After checking out the lines of the sporty-looking truck, she opens the passenger door where the vehicle's driver is revealed. It's fellow mud flap resident Yosemite Sam behind the wheel.
"It's a simple idea and Andy's vision was to bring it to life, not complicate it," says RPA's senior producer Julie Dolson. "Andy and everyone over at A52 delivered in a ridiculously compressed timeframe without sacrificing quality."
Hall shot the Ridgeline at South Bay Studios in Long Beach, with Eric Schmidt serving as his director of photography. For some of the scenes, a woman in a black leotard was shot moving around the truck. The live-action footage was then used as the basis for the movement of the animated girl.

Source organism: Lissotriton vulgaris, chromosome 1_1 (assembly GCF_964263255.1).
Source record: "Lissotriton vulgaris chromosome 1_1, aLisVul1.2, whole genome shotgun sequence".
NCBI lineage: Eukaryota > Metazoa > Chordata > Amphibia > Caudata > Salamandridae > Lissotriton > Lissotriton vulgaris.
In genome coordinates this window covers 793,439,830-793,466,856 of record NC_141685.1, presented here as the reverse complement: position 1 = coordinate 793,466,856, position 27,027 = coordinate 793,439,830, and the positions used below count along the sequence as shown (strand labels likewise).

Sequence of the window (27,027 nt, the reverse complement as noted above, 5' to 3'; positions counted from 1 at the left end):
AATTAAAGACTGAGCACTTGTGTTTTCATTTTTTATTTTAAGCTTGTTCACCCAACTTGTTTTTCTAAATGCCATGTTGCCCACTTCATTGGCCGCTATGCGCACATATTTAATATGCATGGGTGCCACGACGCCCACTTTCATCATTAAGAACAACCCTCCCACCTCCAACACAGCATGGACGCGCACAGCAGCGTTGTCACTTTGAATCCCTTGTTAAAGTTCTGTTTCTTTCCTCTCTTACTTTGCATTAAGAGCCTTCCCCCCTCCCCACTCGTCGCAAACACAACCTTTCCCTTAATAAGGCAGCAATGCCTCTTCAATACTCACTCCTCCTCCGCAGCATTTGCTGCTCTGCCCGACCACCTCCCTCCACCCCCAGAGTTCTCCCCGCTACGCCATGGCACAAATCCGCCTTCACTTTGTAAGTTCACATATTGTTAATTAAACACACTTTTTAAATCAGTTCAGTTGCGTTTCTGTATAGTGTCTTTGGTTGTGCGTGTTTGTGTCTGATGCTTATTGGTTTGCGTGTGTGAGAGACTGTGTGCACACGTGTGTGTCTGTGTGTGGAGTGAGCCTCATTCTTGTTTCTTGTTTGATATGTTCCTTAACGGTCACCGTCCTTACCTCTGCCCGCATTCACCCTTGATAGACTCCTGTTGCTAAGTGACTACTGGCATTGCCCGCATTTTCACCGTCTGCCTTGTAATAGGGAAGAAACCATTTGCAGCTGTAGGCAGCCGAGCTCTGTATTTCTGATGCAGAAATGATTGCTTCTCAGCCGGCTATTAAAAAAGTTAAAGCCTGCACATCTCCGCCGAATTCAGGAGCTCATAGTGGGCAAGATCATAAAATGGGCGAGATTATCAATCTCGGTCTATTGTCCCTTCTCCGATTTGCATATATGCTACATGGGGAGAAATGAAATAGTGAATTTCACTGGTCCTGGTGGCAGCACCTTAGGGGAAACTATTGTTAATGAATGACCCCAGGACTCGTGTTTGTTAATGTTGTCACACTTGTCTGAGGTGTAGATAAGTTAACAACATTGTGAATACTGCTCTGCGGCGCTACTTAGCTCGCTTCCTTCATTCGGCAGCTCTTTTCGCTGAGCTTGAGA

A52 Inferno artist Pat Murphy worked closely with Hall to design the spot's opening scene, showing a girl-adorned mud flap on a moving truck. A52's CG team of Dan Gutierrez and
Max Ulichney created the girl, the photoreal mudflap, and a rubberized, textured version of the Honda logo in Autodesk Maya.
Murphy's 2D team, including Alicia Aguilera, composited all the CG elements in Inferno together with the moving road, and applied various effects to heighten the realism of the opening and closing scenes.
A52's team also touched-up Yosemite Sam to put him behind the wheel of the Ridgeline, sans his famous six-shooters.
Company 3's Mike Pethel served as the colorist for the spot, which was edited by Rock Paper Scissors' Brad Waskewich and features music by Nick Armstrong and the Thieves, and sound design by the team at Hum in Santa Monica. The spot's final mix was engineered by Jimmy Hite of Margarita Mix de Santa Monica.